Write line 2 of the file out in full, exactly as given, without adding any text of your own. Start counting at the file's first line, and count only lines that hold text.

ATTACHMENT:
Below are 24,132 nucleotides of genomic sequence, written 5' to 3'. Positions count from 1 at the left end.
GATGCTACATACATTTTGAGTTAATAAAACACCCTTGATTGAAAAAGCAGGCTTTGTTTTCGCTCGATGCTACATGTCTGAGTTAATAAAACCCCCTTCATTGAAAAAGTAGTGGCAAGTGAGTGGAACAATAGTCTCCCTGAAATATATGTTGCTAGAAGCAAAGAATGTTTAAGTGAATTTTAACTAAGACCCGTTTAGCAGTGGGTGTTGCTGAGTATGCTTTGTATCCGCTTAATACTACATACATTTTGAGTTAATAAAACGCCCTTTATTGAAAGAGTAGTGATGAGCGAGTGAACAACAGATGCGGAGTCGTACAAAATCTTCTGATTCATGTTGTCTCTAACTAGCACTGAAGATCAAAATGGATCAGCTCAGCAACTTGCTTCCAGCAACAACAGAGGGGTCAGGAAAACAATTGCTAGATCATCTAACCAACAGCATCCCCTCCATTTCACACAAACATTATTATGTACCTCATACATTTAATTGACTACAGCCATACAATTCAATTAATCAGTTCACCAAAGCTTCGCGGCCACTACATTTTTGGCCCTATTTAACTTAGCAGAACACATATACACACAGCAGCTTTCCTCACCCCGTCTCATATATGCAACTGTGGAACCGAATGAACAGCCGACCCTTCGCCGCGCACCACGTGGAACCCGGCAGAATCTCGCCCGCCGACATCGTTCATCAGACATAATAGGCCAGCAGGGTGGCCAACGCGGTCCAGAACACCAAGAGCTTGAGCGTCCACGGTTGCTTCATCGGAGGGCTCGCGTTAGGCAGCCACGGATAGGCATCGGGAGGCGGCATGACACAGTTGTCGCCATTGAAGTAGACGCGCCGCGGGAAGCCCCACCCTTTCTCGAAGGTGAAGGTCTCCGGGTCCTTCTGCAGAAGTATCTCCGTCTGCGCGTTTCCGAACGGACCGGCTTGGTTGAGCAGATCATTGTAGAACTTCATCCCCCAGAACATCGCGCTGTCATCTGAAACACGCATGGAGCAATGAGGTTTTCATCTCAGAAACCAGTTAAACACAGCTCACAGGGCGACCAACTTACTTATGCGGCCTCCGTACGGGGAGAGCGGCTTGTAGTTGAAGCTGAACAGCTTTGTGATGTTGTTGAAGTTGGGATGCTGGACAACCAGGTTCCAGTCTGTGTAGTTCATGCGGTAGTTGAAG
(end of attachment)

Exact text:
GATGCTACATACATTTTGAGTTAATAAAACACCCTTGATTGAAAAAGCAGGCTTTGTTTTCGCTCGATGCTACATGTCTGAGTTAATAAAACCCCCTTCATTGAAAAAGTAGTGGCAAGTGAGTGGAACAATAGTCTCCCTGAAATATATGTTGCTAGAAGCAAAGAATGTTTAAGTGAATTTTAACTAAGACCCGTTTAGCAGTGGGTGTTGCTGAGTATGCTTTGTATCCGCTTAATACTACATACATTTTGAGTTAATAAAACGCCCTTTATTGAAAGAGTAGTGATGAGCGAGTGAACAACAGATGCGGAGTCGTACAAAATCTTCTGATTCATGTTGTCTCTAACTAGCACTGAAGATCAAAATGGATCAGCTCAGCAACTTGCTTCCAGCAACAACAGAGGGGTCAGGAAAACAATTGCTAGATCATCTAACCAACAGCATCCCCTCCATTTCACACAAACATTATTATGTACCTCATACATTTAATTGACTACAGCCATACAATTCAATTAATCAGTTCACCAAAGCTTCGCGGCCACTACATTTTTGGCCCTATTTAACTTAGCAGAACACATATACACACAGCAGCTTTCCTCACCCCGTCTCATATATGCAACTGTGGAACCGAATGAACAGCCGACCCTTCGCCGCGCACCACGTGGAACCCGGCAGAATCTCGCCCGCCGACATCGTTCATCAGACATAATAGGCCAGCAGGGTGGCCAACGCGGTCCAGAACACCAAGAGCTTGAGCGTCCACGGTTGCTTCATCGGAGGGCTCGCGTTAGGCAGCCACGGATAGGCATCGGGAGGCGGCATGACACAGTTGTCGCCATTGAAGTAGACGCGCCGCGGGAAGCCCCACCCTTTCTCGAAGGTGAAGGTCTCCGGGTCCTTCTGCAGAAGTATCTCCGTCTGCGCGTTTCCGAACGGACCGGCTTGGTTGAGCAGATCATTGTAGAACTTCATCCCCCAGAACATCGCGCTGTCATCTGAAACACGCATGGAGCAATGAGGTTTTCATCTCAGAAACCAGTTAAACACAGCTCACAGGGCGACCAACTTACTTATGCGGCCTCCGTACGGGGAGAGCGGCTTGTAGTTGAAGCTGAACAGCTTTGTGATGTTGTTGAAGTTGGGATGCTGGACAACCAGGTTCCAGTCTGTGTAGTTCATGCGGTAGTTGAAG